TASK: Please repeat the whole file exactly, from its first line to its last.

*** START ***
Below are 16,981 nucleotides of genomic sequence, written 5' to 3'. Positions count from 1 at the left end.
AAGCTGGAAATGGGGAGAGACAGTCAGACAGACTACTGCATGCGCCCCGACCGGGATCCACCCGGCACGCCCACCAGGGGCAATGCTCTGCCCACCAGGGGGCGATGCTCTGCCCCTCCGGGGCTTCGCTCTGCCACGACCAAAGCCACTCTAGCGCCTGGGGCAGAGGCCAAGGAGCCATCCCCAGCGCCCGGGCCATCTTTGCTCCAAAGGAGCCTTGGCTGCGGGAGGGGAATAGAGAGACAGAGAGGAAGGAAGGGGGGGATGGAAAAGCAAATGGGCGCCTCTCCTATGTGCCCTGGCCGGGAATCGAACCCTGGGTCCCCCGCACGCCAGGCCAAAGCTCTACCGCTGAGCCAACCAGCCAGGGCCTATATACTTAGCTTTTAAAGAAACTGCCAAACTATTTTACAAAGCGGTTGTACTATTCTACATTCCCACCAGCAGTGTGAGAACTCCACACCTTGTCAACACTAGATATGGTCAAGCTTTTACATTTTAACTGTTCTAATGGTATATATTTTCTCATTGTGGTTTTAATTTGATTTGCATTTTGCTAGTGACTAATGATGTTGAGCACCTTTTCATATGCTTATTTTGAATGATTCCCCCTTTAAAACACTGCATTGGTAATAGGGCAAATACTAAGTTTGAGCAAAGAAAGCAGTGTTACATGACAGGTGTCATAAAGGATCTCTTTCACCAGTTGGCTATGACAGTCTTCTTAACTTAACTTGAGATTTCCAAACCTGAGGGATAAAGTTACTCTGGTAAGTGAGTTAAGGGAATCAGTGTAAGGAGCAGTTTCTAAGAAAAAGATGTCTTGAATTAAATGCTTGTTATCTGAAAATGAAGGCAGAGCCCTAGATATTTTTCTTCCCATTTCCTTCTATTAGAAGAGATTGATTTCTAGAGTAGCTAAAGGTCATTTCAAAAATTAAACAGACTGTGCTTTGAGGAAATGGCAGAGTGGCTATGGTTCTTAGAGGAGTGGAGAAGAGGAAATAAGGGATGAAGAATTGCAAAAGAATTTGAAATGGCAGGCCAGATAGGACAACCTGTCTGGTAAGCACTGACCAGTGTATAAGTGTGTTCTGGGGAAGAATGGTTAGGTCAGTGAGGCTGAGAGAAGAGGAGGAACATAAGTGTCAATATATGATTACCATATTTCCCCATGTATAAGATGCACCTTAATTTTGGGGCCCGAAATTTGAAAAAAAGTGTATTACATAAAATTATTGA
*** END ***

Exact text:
Below are 16,981 nucleotides of genomic sequence, written 5' to 3'. Positions count from 1 at the left end.
AAGCTGGAAATGGGGAGAGACAGTCAGACAGACTACTGCATGCGCCCCGACCGGGATCCACCCGGCACGCCCACCAGGGGCAATGCTCTGCCCACCAGGGGGCGATGCTCTGCCCCTCCGGGGCTTCGCTCTGCCACGACCAAAGCCACTCTAGCGCCTGGGGCAGAGGCCAAGGAGCCATCCCCAGCGCCCGGGCCATCTTTGCTCCAAAGGAGCCTTGGCTGCGGGAGGGGAATAGAGAGACAGAGAGGAAGGAAGGGGGGGATGGAAAAGCAAATGGGCGCCTCTCCTATGTGCCCTGGCCGGGAATCGAACCCTGGGTCCCCCGCACGCCAGGCCAAAGCTCTACCGCTGAGCCAACCAGCCAGGGCCTATATACTTAGCTTTTAAAGAAACTGCCAAACTATTTTACAAAGCGGTTGTACTATTCTACATTCCCACCAGCAGTGTGAGAACTCCACACCTTGTCAACACTAGATATGGTCAAGCTTTTACATTTTAACTGTTCTAATGGTATATATTTTCTCATTGTGGTTTTAATTTGATTTGCATTTTGCTAGTGACTAATGATGTTGAGCACCTTTTCATATGCTTATTTTGAATGATTCCCCCTTTAAAACACTGCATTGGTAATAGGGCAAATACTAAGTTTGAGCAAAGAAAGCAGTGTTACATGACAGGTGTCATAAAGGATCTCTTTCACCAGTTGGCTATGACAGTCTTCTTAACTTAACTTGAGATTTCCAAACCTGAGGGATAAAGTTACTCTGGTAAGTGAGTTAAGGGAATCAGTGTAAGGAGCAGTTTCTAAGAAAAAGATGTCTTGAATTAAATGCTTGTTATCTGAAAATGAAGGCAGAGCCCTAGATATTTTTCTTCCCATTTCCTTCTATTAGAAGAGATTGATTTCTAGAGTAGCTAAAGGTCATTTCAAAAATTAAACAGACTGTGCTTTGAGGAAATGGCAGAGTGGCTATGGTTCTTAGAGGAGTGGAGAAGAGGAAATAAGGGATGAAGAATTGCAAAAGAATTTGAAATGGCAGGCCAGATAGGACAACCTGTCTGGTAAGCACTGACCAGTGTATAAGTGTGTTCTGGGGAAGAATGGTTAGGTCAGTGAGGCTGAGAGAAGAGGAGGAACATAAGTGTCAATATATGATTACCATATTTCCCCATGTATAAGATGCACCTTAATTTTGGGGCCCGAAATTTGAAAAAAAGTGTATTACATAAAATTATTGA